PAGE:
Thanks for the great reviews, everyone. I'll respond to some of the feedback now and update the patch later.
What you could do after the stat update is use tryLock for a short time. If you can't get the lock, oh well, this heartbeat response doesn't get any commands.
That's an interesting idea. I'll explore this.
I'm not sure we need yet another RPC server for this purpose.
Just to make sure everyone is aware, the additional optional RPC server is effectively already there due to committing
HDFS-9311, which specifically targeted the related problem of ZKFC health check messages getting blocked. I agree that yet another RPC server is not ideal in terms of operational complexity, but I also saw it as the only viable option short-term achievable in the 2.x line.
In BPOfferServiceActor#run we retry await operation on being interrupted. My question is when would it be safe to retry ?
In practice, I expect it never will retry. Suppose the thread enters await on the latch, but gets interrupted before the initial registration completes. The only thing that triggers thread interruption is shutdown of the whole DataNode (either the whole JVM process or a single DataNode inside a MiniDFSCluster). That means that by the time this thread gets interrupted, internal flags have already been updated such that the shouldRun() call on the next iteration will return false. run() would then return with no further action taken, and the thread would stop.
However, there is also no harm done if the await gets retried. This is a daemon thread, so even if it keeps retrying, it won't block a normal JVM exit.
Just wondering if it makes sense to move synchronized(datanodeMap) into getDataNode.
This might be a good idea, but I'd prefer to treat it as a separate code improvement decoupled from the work here. Right now, there are multiple points in the code that depend on specific lock ordering of heartbeatManager first followed by datanodeMap second to prevent deadlock. The current code makes this explicit with nested synchronized (X) blocks instead of implicit by declaring particular methods synchronized. Also, HDFS-8966 is making a lot of the changes in the locking here, so I expect making changes now would just create merge conflicts for that effort later.
Did you intend to call heartbeatManager.updateLifeline inside the synchronized(datanodeMap) or just inside synchronized (heartbeatManager). Do we need to keep the lock on datanodeMap while updating stats ?
This locking was intentional. If we do not hold the lock on datanodeMap during the get+update, then there is a risk that multiple heartbeats in flight for the same DataNode could cause a lost update, or even an inconsistency where the final state of the DatanodeDescriptor really contains some stats from one heartbeat and other stats from another heartbeat. I have not observed excessive lock contention here during the issues that prompted me to file this JIRA, so I didn't try hard to optimize this locking away. Some of the work in HDFS-8966 is likely to reduce the locking here anyway.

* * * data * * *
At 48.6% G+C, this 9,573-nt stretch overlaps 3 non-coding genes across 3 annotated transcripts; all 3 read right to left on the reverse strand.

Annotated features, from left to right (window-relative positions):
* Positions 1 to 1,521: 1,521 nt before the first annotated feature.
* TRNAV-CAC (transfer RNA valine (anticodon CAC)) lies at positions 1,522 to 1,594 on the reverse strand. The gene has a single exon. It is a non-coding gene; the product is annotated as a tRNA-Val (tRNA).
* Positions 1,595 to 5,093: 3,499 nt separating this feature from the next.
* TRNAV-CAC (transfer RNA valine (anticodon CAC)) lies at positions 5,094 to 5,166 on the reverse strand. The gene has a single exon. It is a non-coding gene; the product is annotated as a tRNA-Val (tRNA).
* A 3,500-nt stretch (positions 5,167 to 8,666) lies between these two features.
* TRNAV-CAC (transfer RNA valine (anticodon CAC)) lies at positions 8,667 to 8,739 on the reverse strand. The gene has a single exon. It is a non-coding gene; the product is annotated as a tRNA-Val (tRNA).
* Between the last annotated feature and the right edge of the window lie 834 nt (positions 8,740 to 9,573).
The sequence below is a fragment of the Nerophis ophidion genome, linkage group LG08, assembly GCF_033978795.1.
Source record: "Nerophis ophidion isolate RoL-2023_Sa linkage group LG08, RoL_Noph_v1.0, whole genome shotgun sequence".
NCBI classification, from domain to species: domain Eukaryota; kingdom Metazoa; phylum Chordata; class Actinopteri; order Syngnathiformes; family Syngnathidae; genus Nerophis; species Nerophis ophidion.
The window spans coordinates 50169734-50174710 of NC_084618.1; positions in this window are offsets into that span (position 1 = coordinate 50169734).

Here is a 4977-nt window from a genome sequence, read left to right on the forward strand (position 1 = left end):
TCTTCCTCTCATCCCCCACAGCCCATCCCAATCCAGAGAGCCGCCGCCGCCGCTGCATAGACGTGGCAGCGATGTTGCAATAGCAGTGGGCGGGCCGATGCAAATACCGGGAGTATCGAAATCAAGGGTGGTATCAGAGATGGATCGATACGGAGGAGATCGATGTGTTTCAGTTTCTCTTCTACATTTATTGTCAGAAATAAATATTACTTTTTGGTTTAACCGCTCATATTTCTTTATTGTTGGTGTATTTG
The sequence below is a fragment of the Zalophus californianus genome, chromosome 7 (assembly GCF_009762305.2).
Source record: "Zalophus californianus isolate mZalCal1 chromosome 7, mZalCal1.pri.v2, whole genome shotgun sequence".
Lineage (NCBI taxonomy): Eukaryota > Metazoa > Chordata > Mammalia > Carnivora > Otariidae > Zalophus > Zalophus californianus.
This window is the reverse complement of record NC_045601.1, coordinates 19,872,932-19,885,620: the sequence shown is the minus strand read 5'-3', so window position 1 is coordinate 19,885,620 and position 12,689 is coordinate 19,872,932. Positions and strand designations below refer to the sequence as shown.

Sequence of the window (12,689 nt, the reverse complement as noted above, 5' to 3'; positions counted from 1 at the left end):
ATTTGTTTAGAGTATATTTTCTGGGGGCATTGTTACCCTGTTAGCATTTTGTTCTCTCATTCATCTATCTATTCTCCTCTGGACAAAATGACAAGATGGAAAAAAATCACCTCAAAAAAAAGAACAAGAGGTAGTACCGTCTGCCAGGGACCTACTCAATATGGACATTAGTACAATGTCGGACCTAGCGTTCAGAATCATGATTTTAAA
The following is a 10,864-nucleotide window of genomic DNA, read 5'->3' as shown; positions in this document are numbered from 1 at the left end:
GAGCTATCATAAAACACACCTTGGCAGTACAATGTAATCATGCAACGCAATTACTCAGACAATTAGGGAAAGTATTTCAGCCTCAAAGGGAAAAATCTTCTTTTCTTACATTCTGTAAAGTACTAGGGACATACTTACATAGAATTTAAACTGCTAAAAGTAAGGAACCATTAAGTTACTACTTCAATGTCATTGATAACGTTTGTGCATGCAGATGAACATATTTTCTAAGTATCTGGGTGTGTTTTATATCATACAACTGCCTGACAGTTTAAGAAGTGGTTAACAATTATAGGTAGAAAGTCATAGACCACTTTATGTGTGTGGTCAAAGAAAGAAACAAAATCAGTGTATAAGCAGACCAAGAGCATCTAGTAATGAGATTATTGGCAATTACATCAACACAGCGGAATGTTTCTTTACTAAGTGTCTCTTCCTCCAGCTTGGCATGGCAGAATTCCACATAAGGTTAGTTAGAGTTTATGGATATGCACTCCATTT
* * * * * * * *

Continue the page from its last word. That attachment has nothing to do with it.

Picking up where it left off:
NN should still enforce a max number of skips and guarantee commands are sent in bounded time. Replication or block recovery is done through an asynchronous protocol, but oftentimes clients expect them to be done "soon".
Are you saying that beyond some skipping threshold, the heartbeat should still be considered a failure, eventually causing the DataNode to be marked stale and then dead? I'm not sure how we'd set such a threshold, given that there is no SLA defined on these operations AFAIK. I'd say there is still value in keeping a DataNode alive in these cases, such as for serving reader activity.
It seems the introduction of a new RPC server is to work around the existing functionality of RPC which only support QoS based on user names.
Yes, that's partially correct.
I agree that introduction of another RPC server is in some sense a workaround. In fact, I would make the same argument for dfs.namenode.servicerpc-address in the first place too. Lack of sophisticated QoS drove us to isolate operations to a separate RPC server. (dfs.namenode.servicerpc-address also can have some side benefits in multi-homed environments that want to dedicate a whole separate network interface to certain operations.)
I think a separate RPC server is a viable short-to-mid-term solution in the 2.x line. Longer term, I'd prefer that we evolve towards more sophisticated QoS that prioritizes critical "control plane" activity like heartbeats. However, this goes deeper than just QoS at the RPC layer, because we have observed contention on the namesystem lock as a contributing factor. This implies that a full solution, running on just one RPC server, requires some kind of call pre-emption capability, or maybe a cooperative multi-tasking approach with operations having the ability to yield the lock. This of course would violate a bunch of assumptions in the NameNode code, which is why I think it's infeasible in 2.x.